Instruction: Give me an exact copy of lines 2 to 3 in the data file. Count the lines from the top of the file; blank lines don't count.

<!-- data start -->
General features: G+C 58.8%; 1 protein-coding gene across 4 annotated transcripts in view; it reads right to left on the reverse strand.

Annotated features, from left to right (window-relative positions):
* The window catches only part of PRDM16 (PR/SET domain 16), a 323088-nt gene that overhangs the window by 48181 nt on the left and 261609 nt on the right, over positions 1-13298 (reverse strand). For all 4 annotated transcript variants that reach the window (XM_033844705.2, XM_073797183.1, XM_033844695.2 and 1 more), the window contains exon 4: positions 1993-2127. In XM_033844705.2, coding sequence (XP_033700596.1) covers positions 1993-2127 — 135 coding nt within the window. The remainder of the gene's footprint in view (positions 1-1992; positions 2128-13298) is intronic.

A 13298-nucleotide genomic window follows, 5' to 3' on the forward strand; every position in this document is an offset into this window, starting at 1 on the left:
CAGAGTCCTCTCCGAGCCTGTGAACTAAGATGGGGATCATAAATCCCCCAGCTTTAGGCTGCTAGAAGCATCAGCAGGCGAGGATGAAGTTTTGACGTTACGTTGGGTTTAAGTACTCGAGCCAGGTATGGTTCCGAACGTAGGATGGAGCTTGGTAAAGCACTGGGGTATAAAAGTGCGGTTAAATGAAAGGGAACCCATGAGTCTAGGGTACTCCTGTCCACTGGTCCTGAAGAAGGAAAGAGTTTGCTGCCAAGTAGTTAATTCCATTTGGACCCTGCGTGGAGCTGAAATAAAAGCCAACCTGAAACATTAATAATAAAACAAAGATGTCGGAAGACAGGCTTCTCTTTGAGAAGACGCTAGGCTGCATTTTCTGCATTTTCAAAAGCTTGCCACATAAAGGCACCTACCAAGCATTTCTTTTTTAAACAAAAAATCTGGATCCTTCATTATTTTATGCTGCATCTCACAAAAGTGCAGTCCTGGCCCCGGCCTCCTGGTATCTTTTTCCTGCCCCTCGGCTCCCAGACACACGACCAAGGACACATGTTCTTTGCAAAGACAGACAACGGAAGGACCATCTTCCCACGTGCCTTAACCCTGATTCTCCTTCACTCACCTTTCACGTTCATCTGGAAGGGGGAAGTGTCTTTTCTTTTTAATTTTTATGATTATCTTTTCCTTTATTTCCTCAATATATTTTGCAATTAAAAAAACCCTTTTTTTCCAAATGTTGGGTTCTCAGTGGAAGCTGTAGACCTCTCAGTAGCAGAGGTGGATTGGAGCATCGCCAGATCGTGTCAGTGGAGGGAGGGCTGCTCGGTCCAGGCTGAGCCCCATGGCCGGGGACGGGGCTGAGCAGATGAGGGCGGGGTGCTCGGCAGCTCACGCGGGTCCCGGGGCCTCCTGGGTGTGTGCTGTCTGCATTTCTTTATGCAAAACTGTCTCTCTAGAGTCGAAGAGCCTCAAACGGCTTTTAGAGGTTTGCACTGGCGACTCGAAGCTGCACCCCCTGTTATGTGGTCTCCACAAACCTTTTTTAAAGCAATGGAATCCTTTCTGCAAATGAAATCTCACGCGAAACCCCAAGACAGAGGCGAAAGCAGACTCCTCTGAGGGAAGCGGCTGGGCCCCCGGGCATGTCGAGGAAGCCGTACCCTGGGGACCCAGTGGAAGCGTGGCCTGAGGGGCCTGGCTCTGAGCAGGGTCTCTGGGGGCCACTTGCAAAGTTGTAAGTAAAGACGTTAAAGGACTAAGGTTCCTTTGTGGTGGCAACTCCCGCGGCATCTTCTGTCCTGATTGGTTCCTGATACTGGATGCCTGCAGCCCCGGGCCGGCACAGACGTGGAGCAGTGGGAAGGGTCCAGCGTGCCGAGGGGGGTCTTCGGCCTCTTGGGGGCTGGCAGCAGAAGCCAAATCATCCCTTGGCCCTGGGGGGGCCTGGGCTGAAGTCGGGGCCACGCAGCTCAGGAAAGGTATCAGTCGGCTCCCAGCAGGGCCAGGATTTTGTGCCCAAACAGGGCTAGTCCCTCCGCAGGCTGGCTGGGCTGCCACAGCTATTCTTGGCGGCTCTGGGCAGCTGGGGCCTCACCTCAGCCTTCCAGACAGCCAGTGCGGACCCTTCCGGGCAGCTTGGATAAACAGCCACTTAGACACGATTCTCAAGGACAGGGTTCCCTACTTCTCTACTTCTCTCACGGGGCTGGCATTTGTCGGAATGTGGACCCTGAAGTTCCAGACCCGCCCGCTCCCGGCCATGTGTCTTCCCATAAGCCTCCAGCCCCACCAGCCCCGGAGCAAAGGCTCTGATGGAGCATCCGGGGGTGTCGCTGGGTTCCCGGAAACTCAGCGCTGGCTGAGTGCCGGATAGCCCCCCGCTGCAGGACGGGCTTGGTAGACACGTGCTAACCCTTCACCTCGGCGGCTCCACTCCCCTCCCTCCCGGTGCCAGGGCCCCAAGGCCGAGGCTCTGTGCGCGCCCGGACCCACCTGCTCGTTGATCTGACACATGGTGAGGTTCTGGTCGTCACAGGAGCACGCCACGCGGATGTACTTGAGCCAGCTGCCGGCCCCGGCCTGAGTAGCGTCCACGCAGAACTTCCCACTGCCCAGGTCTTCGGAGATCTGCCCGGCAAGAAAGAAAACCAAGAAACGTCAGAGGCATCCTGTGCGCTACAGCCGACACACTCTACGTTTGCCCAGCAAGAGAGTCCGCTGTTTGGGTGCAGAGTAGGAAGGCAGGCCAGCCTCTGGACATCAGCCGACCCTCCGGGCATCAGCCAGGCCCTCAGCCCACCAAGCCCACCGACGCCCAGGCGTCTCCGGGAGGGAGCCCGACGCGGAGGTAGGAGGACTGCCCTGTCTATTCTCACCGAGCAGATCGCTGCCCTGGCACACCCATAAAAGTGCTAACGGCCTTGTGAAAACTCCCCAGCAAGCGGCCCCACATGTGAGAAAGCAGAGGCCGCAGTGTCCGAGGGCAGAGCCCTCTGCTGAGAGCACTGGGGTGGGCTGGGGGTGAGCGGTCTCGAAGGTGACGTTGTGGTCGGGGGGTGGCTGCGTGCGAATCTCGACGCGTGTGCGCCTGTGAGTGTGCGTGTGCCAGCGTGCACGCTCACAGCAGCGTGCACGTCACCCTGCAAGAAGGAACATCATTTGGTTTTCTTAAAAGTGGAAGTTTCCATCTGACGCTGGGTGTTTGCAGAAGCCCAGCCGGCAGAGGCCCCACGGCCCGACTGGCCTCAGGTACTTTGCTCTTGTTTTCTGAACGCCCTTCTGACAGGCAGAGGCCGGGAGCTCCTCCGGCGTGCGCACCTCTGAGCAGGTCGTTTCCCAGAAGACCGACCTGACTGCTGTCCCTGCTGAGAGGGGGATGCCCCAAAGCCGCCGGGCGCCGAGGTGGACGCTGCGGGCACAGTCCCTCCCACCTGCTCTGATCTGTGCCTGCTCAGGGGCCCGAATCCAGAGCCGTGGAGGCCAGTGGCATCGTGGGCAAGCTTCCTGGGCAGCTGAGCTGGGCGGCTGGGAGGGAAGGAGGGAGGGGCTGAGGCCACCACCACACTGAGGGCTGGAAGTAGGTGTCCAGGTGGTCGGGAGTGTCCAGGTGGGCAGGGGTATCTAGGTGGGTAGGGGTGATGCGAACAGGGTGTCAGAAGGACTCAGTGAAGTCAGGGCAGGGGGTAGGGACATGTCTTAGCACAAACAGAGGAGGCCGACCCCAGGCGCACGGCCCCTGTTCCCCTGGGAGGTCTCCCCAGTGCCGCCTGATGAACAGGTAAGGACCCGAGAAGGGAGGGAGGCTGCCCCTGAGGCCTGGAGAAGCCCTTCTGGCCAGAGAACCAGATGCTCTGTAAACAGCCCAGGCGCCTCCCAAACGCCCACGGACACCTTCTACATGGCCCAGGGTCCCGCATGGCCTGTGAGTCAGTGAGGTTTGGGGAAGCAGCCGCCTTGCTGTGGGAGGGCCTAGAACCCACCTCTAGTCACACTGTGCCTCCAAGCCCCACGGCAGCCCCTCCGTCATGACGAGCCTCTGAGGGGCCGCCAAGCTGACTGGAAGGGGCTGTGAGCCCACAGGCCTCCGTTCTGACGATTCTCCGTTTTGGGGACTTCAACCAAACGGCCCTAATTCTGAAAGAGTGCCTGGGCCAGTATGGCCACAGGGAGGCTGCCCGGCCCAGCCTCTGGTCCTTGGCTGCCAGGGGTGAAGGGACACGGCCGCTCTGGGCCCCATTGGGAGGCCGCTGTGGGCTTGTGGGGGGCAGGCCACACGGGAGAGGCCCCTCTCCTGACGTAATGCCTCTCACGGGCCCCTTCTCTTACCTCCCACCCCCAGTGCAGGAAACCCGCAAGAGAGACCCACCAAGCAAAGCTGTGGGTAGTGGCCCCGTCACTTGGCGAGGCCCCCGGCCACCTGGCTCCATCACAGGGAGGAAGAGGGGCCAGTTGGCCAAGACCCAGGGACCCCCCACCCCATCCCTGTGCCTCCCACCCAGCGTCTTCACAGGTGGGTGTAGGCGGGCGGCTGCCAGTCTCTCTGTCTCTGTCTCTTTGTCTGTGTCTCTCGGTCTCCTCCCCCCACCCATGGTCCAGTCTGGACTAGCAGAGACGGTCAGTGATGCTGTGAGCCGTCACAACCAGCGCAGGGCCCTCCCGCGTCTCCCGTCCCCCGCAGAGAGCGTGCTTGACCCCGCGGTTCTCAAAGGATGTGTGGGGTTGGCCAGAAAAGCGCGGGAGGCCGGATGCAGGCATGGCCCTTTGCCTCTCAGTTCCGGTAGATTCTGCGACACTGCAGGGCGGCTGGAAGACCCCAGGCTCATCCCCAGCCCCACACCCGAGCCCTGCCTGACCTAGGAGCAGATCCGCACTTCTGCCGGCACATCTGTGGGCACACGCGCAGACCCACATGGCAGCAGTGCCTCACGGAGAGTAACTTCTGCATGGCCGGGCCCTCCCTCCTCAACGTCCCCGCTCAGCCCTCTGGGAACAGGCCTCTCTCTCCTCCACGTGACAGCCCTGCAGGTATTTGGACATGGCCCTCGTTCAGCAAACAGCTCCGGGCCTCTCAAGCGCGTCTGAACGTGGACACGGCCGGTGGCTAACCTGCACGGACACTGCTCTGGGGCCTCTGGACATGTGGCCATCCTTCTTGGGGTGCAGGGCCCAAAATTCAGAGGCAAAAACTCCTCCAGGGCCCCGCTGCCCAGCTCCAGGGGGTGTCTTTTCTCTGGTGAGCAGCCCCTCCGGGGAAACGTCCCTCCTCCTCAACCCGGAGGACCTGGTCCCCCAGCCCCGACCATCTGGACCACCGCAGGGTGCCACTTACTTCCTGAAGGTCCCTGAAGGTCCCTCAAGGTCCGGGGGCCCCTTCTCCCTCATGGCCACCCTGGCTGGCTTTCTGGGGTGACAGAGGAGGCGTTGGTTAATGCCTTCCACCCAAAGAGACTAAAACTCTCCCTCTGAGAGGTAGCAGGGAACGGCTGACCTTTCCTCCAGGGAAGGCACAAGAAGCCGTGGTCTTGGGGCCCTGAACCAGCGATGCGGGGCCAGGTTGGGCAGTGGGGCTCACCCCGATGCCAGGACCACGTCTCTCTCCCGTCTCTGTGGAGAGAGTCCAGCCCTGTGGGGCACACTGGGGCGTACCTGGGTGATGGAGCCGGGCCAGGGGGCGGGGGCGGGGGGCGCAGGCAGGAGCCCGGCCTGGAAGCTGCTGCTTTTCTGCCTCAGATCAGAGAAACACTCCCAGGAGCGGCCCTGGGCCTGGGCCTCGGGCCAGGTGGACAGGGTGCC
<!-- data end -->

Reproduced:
Annotated features, from left to right (window-relative positions):
* The window catches only part of PRDM16 (PR/SET domain 16), a 323088-nt gene that overhangs the window by 48181 nt on the left and 261609 nt on the right, over positions 1-13298 (reverse strand). For all 4 annotated transcript variants that reach the window (XM_033844705.2, XM_073797183.1, XM_033844695.2 and 1 more), the window contains exon 4: positions 1993-2127. In XM_033844705.2, coding sequence (XP_033700596.1) covers positions 1993-2127 — 135 coding nt within the window. The remainder of the gene's footprint in view (positions 1-1992; positions 2128-13298) is intronic.